It’s all for image — women voters supposedly want married candidates — and both sides get something because the bride is a single mom with two young children (a fact she takes a suspiciously long time to divulge, imo). But it works out well because McGinty takes to the children and enjoys, in one amusing scene, reading them the funnies. Somehow, the onetime bum ascends to becoming governor of the state, at which point Catherine’s motherly reformer instincts take over, at which point the picture lingers toward conventionality though not to artistically perilous extremes. But as for McGinty, it becomes a no-good-deed-goes-unpunished situation, which is what you get when you do the right thing for the only time in your life. This is not, getting back to what I noted before, an attitude Capra ever would have voiced, though I can imagine Sturges and Wilder having lunch in the studio commissary and chuckling about how people always vote against their own interests.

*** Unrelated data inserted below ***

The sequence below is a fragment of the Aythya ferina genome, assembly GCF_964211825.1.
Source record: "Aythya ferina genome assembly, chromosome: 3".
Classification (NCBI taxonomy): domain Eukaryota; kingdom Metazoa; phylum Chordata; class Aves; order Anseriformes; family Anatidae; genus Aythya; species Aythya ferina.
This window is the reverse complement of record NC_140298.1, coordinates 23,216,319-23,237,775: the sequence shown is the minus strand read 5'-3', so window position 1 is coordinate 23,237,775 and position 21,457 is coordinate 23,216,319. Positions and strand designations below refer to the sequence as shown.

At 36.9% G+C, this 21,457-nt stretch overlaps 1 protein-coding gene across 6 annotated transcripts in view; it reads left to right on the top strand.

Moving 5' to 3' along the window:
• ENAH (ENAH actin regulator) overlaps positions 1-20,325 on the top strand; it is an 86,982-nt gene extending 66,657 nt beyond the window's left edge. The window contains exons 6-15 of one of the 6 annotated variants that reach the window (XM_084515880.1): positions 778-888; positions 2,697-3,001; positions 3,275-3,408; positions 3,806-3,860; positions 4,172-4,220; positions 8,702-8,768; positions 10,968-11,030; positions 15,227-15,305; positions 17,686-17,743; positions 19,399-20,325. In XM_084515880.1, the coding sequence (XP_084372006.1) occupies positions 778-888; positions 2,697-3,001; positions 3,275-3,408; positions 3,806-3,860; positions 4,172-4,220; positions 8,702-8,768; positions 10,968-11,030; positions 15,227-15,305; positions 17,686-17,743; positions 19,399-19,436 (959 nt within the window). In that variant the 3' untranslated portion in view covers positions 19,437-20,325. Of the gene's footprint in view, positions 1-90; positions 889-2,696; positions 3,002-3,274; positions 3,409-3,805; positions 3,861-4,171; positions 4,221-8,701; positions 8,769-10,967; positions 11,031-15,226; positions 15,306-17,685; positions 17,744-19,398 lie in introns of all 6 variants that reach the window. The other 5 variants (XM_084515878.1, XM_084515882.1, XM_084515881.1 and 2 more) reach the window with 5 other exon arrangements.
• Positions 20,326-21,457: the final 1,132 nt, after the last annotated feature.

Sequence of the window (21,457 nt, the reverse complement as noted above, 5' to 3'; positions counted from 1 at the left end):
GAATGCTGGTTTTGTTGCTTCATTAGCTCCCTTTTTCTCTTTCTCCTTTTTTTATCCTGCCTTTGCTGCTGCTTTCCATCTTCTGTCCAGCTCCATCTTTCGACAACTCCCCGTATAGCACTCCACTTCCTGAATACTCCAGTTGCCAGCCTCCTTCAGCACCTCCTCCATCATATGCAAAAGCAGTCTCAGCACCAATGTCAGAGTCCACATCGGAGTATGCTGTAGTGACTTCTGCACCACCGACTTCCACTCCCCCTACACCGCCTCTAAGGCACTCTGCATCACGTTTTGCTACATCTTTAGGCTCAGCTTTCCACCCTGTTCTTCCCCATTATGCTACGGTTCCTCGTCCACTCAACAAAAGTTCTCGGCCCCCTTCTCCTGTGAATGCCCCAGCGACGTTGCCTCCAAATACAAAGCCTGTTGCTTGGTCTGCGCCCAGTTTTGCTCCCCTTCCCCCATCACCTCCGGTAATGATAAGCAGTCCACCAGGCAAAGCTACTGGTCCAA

Commentator Deighan seems to have done her homework discussing Sturges’ salad days (as opposed his eventual suffering of a shockingly severe artistic and box office declines), but I winced when twice she noted that Tamiroff and Donlevy won Oscars for performances in other films when, in truth, they only received nominations. And speaking of Oscars, McGinty took one for best original screenplay when The Great Dictator and Foreign Correspondent were among the competition — an indicator of just how much this modest box office success (no more) was admired in the industry. Bigger budgets and bigger stars for Sturges would follow, though the actors — peppered with Demarest and a slew of other loony types who’d make up Sturges’ future stock company of regulars — can’t be faulted at all here.
This isn’t a movie with the visual tools to showcase its 4K mastering, but it made for a very satisfying view on my 75-inch screen. Thank you, again, Kino Classics for what you’re doing for the Universal-controlled Paramount library in general (they hold rights to the 1929-49 titles, with a couple exceptions). This library was the last, Goldwyn’s excepted, to sell its titles to TV back in the day (in my local market, it was fall of 1959). It held Holy Grail status for on-the-ball film fans then, and for a long time history was repeating itself until not long ago. Now, it’s an embarrassment of riches, with Kino having just announced Beau Geste, The Lives of a Bengal Lancer and more for April 7 alone (I think Murder, He Says might be in there, too).